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Let the Music Play


Music and boating just go together. Our electronics editor just upgraded his boat’s sound system—is the time right for you too?

Boating and good music go together like, well, boating and good music. The popularity of streaming means how we get our music has changed a lot since even five years ago. So, now is a good time to treat yourself and your boat to an upgrade. If you’re replacing a stereo that’s even a few years old, you’ll notice a big difference. And, if you’re starting with a basic factory installed system, the improvement will be huge.

Fusion Entertainment is one example. The innovative, New Zealand-based company has been busy with new products including the all-new Apollo stereos, signature speakers, new remotes and even new RCA interconnects. I’ve just finished a complete install of Fusion’s current audio gear aboard Have Another Day. The combination of head units, amplifiers, speakers and digital sound processing (DSP) tuning provide for great sound quality and easy configuration.

The stereo on Have Another Day is installed in our cockpit and flybridge. Previously, I had a Fusion UD-650 mounted on the flybridge with an NRX remote control in the cockpit. This time around I installed separate Apollo MS-RA-770 head units in the cockpit and on the flybridge and will take advantage of Fusion’s PartyBus to listen to the same music in both areas. In addition to the RA-770 head unit, the cockpit has two 8.8-inch SG-FL88SPW Signature Series speakers, two 7.7-inch SG-CL77SPW Signature Series speakers, a 10-inch SG-SL101SPW subwoofer and a six-channel SG-DA61500 Signature amplifier.

My flybridge is a relatively large area, and underway with the enclosure wide open it can be a tough spot to fill with good sound. So, with Fusion’s help I selected two 6.5-inch speakers for the helm area, two 7.7-inch speakers for the middle portion and two 8.8-inch ones for the aft-most portion of the flybridge. There’s a subwoofer paired with the middle set of speakers and each pair is a separately controlled zone on the 770.

Remotes allow you to turn the music down–or up–in a hurry.

Remotes allow you to turn the music down–or up–in a hurry.

The cockpit of my Carver 570 is smaller than the flybridge, so I have set up all four speakers and the subwoofer to be controlled as a single zone. I also have four of the MS-ARX70 ANT wireless remotes spread around the boat for quick adjustments to the stereos.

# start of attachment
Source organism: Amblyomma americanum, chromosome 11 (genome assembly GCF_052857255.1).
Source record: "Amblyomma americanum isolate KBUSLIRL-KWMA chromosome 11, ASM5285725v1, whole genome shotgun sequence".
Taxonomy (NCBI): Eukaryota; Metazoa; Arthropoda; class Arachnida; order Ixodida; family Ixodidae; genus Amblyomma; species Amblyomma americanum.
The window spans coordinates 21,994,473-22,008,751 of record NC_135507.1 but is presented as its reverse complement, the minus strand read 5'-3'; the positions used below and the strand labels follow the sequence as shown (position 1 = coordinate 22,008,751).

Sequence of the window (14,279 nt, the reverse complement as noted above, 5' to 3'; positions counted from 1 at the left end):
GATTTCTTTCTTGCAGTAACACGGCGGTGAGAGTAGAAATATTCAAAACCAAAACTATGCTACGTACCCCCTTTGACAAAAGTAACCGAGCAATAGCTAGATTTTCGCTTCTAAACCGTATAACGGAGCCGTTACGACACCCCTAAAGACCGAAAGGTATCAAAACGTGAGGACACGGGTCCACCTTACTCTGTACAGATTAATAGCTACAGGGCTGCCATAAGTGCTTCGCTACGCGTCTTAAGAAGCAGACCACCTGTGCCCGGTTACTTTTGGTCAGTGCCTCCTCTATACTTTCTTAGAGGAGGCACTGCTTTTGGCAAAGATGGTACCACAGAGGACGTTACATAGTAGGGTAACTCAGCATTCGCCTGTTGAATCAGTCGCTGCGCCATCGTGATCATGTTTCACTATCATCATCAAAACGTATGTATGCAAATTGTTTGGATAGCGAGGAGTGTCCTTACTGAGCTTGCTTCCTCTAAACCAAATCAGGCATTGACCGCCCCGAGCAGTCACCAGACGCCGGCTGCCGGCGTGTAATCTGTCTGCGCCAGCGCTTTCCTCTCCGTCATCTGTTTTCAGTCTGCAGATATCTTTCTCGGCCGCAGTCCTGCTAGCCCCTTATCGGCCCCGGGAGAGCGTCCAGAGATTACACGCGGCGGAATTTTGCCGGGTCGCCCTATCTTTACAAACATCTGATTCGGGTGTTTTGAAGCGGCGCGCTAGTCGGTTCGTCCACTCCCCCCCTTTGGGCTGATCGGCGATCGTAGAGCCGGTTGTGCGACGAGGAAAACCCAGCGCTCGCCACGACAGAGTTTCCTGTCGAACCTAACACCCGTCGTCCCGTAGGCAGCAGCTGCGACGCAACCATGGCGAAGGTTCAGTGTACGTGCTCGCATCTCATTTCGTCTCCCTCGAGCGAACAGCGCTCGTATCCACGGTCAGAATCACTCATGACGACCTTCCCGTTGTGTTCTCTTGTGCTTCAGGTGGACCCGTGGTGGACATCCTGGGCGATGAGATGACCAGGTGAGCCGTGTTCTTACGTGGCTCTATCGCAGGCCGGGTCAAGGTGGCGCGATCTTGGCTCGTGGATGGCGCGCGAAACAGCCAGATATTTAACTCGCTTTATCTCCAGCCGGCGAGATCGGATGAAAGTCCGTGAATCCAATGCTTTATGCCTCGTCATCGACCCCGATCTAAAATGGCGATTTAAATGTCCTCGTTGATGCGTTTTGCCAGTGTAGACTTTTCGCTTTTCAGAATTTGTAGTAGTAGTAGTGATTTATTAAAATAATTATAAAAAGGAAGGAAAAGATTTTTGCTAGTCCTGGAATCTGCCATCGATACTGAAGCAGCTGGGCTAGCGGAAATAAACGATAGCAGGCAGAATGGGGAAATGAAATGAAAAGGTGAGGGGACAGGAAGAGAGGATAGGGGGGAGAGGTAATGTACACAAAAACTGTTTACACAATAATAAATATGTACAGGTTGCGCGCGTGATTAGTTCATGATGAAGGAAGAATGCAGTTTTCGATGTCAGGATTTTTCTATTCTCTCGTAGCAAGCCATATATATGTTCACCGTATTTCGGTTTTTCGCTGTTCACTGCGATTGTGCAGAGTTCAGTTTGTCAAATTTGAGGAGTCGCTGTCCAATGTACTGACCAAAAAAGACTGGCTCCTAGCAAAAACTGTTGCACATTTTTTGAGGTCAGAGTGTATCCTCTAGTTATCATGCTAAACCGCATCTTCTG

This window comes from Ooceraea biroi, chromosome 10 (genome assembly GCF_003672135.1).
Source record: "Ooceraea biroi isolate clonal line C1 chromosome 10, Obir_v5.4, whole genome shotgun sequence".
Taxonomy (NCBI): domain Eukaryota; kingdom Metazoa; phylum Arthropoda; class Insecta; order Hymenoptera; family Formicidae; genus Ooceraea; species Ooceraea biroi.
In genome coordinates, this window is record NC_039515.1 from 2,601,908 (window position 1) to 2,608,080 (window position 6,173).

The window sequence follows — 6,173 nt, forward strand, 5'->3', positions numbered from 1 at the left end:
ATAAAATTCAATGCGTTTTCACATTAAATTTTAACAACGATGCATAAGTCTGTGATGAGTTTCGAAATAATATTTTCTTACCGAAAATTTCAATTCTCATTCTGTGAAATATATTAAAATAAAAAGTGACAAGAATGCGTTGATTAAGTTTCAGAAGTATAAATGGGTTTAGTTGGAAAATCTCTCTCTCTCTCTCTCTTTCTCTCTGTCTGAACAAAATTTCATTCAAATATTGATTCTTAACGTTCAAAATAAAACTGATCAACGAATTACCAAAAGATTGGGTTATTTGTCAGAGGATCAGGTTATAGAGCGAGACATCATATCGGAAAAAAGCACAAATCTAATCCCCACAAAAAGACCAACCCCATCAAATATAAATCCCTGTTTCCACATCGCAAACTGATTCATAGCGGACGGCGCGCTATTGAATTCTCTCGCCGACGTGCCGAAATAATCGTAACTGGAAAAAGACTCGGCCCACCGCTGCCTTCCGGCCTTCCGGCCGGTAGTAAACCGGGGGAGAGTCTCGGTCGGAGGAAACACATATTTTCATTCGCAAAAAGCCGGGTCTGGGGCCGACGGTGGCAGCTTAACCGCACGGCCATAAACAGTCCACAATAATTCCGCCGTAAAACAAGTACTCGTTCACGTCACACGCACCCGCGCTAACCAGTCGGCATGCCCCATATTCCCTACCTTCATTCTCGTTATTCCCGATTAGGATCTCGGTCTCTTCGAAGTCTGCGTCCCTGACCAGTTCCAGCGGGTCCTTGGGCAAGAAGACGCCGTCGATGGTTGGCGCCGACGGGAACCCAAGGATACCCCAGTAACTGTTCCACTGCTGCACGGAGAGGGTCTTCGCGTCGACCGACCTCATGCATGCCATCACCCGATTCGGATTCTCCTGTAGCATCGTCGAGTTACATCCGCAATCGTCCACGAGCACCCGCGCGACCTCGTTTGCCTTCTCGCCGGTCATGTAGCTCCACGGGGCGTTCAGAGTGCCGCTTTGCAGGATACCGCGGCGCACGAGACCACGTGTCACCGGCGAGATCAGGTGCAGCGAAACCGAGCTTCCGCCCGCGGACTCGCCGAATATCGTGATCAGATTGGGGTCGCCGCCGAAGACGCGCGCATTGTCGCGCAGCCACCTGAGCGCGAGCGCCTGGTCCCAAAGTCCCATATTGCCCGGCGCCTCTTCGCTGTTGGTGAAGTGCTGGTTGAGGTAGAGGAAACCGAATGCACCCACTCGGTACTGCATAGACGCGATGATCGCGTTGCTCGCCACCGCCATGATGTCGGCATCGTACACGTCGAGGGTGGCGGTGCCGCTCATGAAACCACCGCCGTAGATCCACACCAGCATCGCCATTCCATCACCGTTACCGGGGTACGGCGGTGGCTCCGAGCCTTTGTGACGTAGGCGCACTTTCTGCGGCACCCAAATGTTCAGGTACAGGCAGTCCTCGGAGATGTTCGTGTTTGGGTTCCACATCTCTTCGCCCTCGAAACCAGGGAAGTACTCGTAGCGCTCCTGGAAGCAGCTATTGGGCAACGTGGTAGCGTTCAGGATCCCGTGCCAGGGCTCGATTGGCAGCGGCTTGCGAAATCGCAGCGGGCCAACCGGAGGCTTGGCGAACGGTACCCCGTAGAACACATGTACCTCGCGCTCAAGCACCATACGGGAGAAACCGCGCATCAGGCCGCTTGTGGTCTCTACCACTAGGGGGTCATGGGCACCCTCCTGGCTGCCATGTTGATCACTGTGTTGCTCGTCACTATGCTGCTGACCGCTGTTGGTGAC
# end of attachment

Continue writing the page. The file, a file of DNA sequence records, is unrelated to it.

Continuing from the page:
Installing stereos frequently means enlarging holes for different sized speakers. And that means cutting fiberglass, which isn’t my—or any sane boater’s—favorite part of an install. I was fortunate to be able to reuse existing speaker cut-outs for six of the 10 speakers and both subwoofers. One set of speakers was deeper than the ones I was replacing, so I ended up having to make a spacer ring out of Starboard (and while it’s a mess to cut, a palm router and a piece of bar stock makes for easy, and even pretty round, circles) to avoid hitting the side of the hull with the back of the speaker.

The MS-RA770 is slightly smaller than the UD-650 I replaced and the holes don’t line up. Fortunately, Fusion makes a spacer kit that makes use of the existing cutout.

The MS-RA770 has both 2.4 ghz WiFi and Ethernet connectivity options. When using WiFi the radio can act as an access point and DHCP server or connect to an existing network. I initially tried connecting the MS-RA770s to my existing boat network but on my RF-congested boat I couldn’t maintain an acceptable connection using 2.4 ghz WiFi, so I connected both radios via Ethernet to the boat’s network. I wish Fusion had included 5 ghz WiFi in the radios as I’ve not had these connectivity problems with 5 ghz WiFi on Have Another Day.

With all the speakers installed and everything wired up, the moment of truth had arrived. I turned the system on and began playing music. I was instantly quite happy with how everything sounded, though I did notice a little too much bass here or some tinny sound there. But, I learned from the Apollo launch event that I needed to do some digital sound processing magic. So, with my phone linked to each head unit I fired up the Fusion-Link app and navigated to the DSP settings.

The DSP settings on the Apollo head units collect information about the environment in which the stereo is installed (cabin, covered, helm, open air, etc.), whether the speakers and amp are connected, the presence of a subwoofer and several additional configuration possibilities. Once that information is provided, the app shows you the settings you should be using (if you’re using a Fusion amp), and then gives you a button to send your DSP settings.